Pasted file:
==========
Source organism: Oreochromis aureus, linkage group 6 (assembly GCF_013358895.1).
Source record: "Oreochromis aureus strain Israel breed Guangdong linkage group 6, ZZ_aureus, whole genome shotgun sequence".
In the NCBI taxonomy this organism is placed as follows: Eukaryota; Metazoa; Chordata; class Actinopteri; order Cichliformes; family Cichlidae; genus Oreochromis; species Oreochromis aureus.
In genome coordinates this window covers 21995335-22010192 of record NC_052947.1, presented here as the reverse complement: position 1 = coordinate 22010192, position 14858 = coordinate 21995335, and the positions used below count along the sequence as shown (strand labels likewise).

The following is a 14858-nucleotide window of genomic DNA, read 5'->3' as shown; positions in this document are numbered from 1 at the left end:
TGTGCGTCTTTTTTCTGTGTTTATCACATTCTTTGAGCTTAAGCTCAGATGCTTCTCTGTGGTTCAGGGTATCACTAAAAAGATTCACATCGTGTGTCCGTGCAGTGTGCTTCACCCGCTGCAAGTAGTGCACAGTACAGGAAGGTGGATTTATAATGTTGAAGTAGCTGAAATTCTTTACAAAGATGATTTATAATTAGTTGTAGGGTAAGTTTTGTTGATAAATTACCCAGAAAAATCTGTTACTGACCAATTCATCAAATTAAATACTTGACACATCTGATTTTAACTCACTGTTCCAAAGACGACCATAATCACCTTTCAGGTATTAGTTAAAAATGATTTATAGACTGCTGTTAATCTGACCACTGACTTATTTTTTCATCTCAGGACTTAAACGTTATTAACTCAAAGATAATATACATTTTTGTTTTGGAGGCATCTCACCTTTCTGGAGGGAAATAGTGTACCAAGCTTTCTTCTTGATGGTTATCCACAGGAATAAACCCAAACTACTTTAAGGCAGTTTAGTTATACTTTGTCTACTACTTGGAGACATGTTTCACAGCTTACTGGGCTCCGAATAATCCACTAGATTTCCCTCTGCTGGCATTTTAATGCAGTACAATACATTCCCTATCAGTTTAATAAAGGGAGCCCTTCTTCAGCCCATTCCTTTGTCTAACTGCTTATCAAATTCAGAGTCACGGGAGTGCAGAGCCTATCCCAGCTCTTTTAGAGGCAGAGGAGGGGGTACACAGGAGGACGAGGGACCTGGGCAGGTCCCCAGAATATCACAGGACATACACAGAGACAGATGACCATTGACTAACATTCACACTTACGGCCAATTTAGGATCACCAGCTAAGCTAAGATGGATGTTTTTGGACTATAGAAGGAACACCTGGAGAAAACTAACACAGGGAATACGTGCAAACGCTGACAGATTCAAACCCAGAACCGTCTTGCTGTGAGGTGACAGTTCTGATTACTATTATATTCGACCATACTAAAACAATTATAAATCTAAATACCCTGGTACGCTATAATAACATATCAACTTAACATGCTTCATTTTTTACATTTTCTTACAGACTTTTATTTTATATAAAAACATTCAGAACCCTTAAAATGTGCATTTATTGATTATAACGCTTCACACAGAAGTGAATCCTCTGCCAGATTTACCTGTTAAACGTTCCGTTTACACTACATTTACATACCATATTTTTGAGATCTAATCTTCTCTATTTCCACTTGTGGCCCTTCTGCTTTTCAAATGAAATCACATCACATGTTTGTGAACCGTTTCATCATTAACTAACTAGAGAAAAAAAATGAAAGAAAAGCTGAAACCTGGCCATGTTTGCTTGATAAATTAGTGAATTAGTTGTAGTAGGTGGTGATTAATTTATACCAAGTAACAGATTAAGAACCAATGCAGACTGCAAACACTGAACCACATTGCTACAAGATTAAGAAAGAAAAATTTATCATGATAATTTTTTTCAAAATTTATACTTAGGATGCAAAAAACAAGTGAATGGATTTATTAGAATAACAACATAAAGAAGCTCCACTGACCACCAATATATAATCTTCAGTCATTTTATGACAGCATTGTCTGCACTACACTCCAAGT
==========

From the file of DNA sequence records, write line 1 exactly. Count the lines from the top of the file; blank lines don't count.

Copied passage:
Source organism: Oreochromis aureus, linkage group 6 (assembly GCF_013358895.1).